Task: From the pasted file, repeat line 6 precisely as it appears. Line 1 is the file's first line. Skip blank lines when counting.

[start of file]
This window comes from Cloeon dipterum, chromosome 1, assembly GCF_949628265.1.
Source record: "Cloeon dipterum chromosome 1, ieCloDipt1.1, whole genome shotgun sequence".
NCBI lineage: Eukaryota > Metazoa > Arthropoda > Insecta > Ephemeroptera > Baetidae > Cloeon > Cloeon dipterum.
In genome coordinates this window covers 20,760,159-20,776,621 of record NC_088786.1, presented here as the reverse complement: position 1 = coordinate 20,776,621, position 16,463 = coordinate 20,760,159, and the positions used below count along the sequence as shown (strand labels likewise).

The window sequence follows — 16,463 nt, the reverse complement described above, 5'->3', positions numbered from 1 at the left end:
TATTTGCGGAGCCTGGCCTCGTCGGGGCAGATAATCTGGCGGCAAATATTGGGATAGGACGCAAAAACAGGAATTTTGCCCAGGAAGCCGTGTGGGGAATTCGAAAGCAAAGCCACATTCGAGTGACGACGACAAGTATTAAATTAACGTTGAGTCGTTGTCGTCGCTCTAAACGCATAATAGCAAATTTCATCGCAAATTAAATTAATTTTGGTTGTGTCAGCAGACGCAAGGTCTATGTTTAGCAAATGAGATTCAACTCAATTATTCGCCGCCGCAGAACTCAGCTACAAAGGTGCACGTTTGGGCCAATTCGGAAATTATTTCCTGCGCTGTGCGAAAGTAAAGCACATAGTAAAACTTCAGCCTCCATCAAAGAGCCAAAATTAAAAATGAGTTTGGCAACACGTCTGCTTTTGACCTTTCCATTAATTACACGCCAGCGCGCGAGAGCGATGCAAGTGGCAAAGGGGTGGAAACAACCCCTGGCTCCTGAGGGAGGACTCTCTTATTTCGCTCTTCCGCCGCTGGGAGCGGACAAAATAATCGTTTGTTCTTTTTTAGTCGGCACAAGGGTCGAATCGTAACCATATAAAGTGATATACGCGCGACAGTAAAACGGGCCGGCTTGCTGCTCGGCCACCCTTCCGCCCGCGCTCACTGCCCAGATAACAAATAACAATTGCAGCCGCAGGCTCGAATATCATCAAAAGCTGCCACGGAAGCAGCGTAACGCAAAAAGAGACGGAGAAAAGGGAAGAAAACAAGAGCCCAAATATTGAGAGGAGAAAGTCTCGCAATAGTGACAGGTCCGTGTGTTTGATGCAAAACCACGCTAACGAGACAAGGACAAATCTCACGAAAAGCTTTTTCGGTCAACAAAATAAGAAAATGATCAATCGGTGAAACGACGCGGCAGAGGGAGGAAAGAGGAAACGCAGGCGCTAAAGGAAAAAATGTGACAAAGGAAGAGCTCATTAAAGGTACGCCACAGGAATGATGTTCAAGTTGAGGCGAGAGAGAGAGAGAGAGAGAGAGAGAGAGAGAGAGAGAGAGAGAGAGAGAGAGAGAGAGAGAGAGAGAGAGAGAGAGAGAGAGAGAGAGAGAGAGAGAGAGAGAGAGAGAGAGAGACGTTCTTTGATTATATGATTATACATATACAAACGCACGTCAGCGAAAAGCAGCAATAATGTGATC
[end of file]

TATTTGCGGAGCCTGGCCTCGTCGGGGCAGATAATCTGGCGGCAAATATTGGGATAGGACGCAAAAACAGGAATTTTGCCCAGGAAGCCGTGTGGGGAATTCGAAAGCAAAGCCACATTCGAGTGACGACGACAAGTATTAAATTAACGTTGAGTCGTTGTCGTCGCTCTAAACGCATAATAGCAAATTTCATCGCAAATTAAATTAATTTTGGTTGTGTCAGCAGACGCAAGGTCTATGTTTAGCAAATGAGATTCAACTCAATTATTCGCCGCCGCAGAACTCAGCTACAAAGGTGCACGTTTGGGCCAATTCGGAAATTATTTCCTGCGCTGTGCGAAAGTAAAGCACATAGTAAAACTTCAGCCTCCATCAAAGAGCCAAAATTAAAAATGAGTTTGGCAACACGTCTGCTTTTGACCTTTCCATTAATTACACGCCAGCGCGCGAGAGCGATGCAAGTGGCAAAGGGGTGGAAACAACCCCTGGCTCCTGAGGGAGGACTCTCTTATTTCGCTCTTCCGCCGCTGGGAGCGGACAAAATAATCGTTTGTTCTTTTTTAGTCGGCACAAGGGTCGAATCGTAACCATATAAAGTGATATACGCGCGACAGTAAAACGGGCCGGCTTGCTGCTCGGCCACCCTTCCGCCCGCGCTCACTGCCCAGATAACAAATAACAATTGCAGCCGCAGGCTCGAATATCATCAAAAGCTGCCACGGAAGCAGCGTAACGCAAAAAGAGACGGAGAAAAGGGAAGAAAACAAGAGCCCAAATATTGAGAGGAGAAAGTCTCGCAATAGTGACAGGTCCGTGTGTTTGATGCAAAACCACGCTAACGAGACAAGGACAAATCTCACGAAAAGCTTTTTCGGTCAACAAAATAAGAAAATGATCAATCGGTGAAACGACGCGGCAGAGGGAGGAAAGAGGAAACGCAGGCGCTAAAGGAAAAAATGTGACAAAGGAAGAGCTCATTAAAGGTACGCCACAGGAATGATGTTCAAGTTGAGGCGAGAGAGAGAGAGAGAGAGAGAGAGAGAGAGAGAGAGAGAGAGAGAGAGAGAGAGAGAGAGAGAGAGAGAGAGAGAGAGAGAGAGAGAGAGAGAGAGAGAGAGAGAGAGAGAGAGACGTTCTTTGATTATATGATTATACATATACAAACGCACGTCAGCGAAAAGCAGCAATAATGTGATC